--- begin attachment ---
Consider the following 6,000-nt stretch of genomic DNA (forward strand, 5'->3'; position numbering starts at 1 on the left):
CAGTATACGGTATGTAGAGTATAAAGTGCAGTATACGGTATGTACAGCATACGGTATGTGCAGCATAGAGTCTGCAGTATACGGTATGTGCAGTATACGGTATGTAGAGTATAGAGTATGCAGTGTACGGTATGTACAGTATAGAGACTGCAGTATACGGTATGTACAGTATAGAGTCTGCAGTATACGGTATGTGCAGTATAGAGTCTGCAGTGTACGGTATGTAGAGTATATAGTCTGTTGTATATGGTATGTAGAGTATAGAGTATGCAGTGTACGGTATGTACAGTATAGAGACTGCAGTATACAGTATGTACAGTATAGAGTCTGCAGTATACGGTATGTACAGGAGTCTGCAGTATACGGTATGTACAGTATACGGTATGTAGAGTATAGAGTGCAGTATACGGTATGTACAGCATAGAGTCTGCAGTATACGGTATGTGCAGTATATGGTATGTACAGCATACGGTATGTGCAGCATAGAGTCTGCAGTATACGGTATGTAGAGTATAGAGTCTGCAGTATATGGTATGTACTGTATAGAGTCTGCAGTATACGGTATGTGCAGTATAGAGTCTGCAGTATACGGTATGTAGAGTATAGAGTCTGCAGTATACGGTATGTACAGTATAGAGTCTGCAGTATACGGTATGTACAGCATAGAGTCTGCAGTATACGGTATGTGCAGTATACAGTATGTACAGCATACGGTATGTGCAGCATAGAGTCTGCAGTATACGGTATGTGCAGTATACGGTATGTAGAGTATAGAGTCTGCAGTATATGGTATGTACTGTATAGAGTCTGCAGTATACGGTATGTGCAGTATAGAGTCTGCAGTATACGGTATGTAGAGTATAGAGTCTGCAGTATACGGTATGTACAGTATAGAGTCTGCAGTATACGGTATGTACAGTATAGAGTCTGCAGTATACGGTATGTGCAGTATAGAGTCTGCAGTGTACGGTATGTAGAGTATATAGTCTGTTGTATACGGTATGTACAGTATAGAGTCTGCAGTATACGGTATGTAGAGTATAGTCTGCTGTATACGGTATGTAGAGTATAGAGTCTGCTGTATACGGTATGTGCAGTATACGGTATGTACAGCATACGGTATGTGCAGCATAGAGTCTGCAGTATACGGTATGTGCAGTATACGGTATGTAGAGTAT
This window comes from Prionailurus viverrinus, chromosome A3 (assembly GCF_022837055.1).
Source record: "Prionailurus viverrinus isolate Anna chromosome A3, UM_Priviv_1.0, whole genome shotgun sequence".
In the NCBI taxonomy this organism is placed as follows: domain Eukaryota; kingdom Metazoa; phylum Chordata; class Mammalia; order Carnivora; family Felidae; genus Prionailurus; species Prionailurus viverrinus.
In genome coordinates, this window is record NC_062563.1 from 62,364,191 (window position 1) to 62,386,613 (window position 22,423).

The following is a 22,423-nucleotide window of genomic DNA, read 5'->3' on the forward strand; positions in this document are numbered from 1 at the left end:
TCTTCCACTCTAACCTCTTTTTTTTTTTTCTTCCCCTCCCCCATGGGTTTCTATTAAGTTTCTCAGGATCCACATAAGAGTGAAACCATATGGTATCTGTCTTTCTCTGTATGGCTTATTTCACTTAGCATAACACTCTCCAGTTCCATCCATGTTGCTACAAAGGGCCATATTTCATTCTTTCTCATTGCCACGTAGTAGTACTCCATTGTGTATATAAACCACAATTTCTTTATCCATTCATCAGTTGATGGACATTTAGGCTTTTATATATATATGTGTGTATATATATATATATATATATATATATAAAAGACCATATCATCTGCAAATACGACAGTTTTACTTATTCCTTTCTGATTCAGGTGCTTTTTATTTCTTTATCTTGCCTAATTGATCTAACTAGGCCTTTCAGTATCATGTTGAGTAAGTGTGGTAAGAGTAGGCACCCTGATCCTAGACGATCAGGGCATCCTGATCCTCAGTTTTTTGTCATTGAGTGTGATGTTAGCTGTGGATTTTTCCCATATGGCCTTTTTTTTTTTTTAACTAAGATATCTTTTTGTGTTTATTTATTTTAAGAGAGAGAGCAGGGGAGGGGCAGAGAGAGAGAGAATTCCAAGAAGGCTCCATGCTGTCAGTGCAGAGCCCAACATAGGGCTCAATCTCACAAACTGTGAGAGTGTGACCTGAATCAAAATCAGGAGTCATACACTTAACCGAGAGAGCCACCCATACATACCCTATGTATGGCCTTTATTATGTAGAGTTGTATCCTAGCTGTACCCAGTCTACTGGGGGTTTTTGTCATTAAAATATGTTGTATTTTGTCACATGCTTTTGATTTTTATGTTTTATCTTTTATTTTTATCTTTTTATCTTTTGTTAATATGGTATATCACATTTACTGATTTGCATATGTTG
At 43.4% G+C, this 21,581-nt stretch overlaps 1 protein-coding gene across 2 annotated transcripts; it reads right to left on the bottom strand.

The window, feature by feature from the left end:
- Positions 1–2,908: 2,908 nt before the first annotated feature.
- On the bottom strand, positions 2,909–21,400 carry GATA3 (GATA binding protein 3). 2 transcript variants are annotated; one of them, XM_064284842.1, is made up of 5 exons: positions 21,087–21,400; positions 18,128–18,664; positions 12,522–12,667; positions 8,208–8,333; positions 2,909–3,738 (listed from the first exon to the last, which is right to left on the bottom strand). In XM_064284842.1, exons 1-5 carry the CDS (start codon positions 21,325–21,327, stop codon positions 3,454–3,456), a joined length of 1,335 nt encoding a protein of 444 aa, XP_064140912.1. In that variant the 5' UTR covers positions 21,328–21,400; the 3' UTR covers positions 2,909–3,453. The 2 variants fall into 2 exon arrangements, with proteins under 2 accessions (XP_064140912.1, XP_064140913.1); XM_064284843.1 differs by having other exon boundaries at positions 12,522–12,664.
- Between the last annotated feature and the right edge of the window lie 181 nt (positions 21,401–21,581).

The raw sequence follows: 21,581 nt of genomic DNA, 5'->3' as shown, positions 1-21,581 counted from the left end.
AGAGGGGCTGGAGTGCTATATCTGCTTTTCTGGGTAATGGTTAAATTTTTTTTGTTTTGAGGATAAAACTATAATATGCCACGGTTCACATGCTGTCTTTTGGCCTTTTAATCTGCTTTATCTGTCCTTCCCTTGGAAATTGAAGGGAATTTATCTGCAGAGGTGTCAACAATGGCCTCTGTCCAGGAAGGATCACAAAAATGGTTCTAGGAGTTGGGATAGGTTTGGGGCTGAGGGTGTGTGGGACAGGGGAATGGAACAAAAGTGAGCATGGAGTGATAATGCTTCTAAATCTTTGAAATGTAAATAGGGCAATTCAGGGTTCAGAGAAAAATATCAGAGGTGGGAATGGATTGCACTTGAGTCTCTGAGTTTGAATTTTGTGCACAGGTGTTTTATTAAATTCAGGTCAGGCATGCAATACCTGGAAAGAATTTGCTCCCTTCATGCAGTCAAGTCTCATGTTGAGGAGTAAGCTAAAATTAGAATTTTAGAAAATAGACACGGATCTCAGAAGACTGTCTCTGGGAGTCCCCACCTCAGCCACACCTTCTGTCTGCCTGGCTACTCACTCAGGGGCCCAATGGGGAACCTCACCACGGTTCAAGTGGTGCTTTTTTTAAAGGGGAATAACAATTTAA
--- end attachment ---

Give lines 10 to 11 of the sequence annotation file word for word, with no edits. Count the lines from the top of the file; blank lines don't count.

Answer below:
The window, feature by feature from the left end:
- Positions 1–2,908: 2,908 nt before the first annotated feature.